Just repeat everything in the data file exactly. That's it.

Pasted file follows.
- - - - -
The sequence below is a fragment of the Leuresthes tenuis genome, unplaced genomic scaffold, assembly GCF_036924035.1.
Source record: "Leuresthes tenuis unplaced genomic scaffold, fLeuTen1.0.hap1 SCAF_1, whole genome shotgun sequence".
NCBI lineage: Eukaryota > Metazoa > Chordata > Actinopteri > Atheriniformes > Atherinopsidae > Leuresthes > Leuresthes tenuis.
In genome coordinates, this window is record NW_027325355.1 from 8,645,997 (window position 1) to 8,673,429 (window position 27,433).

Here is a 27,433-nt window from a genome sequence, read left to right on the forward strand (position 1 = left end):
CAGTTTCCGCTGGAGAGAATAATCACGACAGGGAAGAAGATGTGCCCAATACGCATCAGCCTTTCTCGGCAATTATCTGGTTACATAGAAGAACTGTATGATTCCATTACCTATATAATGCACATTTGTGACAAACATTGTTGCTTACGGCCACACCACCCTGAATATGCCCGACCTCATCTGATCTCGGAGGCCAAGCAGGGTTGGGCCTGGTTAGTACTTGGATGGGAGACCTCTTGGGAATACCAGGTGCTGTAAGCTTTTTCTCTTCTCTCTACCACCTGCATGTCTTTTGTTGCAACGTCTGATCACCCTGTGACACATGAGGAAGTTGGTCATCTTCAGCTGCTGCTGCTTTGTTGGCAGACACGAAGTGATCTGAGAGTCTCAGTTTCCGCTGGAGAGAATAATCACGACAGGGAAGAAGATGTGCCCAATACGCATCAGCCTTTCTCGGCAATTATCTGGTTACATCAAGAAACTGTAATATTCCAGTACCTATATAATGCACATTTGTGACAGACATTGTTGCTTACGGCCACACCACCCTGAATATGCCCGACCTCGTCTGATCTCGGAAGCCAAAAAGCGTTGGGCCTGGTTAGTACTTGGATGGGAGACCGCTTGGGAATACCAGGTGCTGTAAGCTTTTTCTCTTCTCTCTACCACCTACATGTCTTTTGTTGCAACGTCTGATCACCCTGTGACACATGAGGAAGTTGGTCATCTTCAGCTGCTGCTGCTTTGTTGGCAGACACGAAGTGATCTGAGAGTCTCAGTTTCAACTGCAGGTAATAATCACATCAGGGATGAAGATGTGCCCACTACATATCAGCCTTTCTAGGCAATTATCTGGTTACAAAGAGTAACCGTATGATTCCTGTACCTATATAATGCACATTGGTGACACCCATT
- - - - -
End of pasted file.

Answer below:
The sequence below is a fragment of the Leuresthes tenuis genome, unplaced genomic scaffold, assembly GCF_036924035.1.
Source record: "Leuresthes tenuis unplaced genomic scaffold, fLeuTen1.0.hap1 SCAF_1, whole genome shotgun sequence".
NCBI lineage: Eukaryota > Metazoa > Chordata > Actinopteri > Atheriniformes > Atherinopsidae > Leuresthes > Leuresthes tenuis.
In genome coordinates, this window is record NW_027325355.1 from 8,645,997 (window position 1) to 8,673,429 (window position 27,433).

Here is a 27,433-nt window from a genome sequence, read left to right on the forward strand (position 1 = left end):
CAGTTTCCGCTGGAGAGAATAATCACGACAGGGAAGAAGATGTGCCCAATACGCATCAGCCTTTCTCGGCAATTATCTGGTTACATAGAAGAACTGTATGATTCCATTACCTATATAATGCACATTTGTGACAAACATTGTTGCTTACGGCCACACCACCCTGAATATGCCCGACCTCATCTGATCTCGGAGGCCAAGCAGGGTTGGGCCTGGTTAGTACTTGGATGGGAGACCTCTTGGGAATACCAGGTGCTGTAAGCTTTTTCTCTTCTCTCTACCACCTGCATGTCTTTTGTTGCAACGTCTGATCACCCTGTGACACATGAGGAAGTTGGTCATCTTCAGCTGCTGCTGCTTTGTTGGCAGACACGAAGTGATCTGAGAGTCTCAGTTTCCGCTGGAGAGAATAATCACGACAGGGAAGAAGATGTGCCCAATACGCATCAGCCTTTCTCGGCAATTATCTGGTTACATCAAGAAACTGTAATATTCCAGTACCTATATAATGCACATTTGTGACAGACATTGTTGCTTACGGCCACACCACCCTGAATATGCCCGACCTCGTCTGATCTCGGAAGCCAAAAAGCGTTGGGCCTGGTTAGTACTTGGATGGGAGACCGCTTGGGAATACCAGGTGCTGTAAGCTTTTTCTCTTCTCTCTACCACCTACATGTCTTTTGTTGCAACGTCTGATCACCCTGTGACACATGAGGAAGTTGGTCATCTTCAGCTGCTGCTGCTTTGTTGGCAGACACGAAGTGATCTGAGAGTCTCAGTTTCAACTGCAGGTAATAATCACATCAGGGATGAAGATGTGCCCACTACATATCAGCCTTTCTAGGCAATTATCTGGTTACAAAGAGTAACCGTATGATTCCTGTACCTATATAATGCACATTGGTGACACCCATT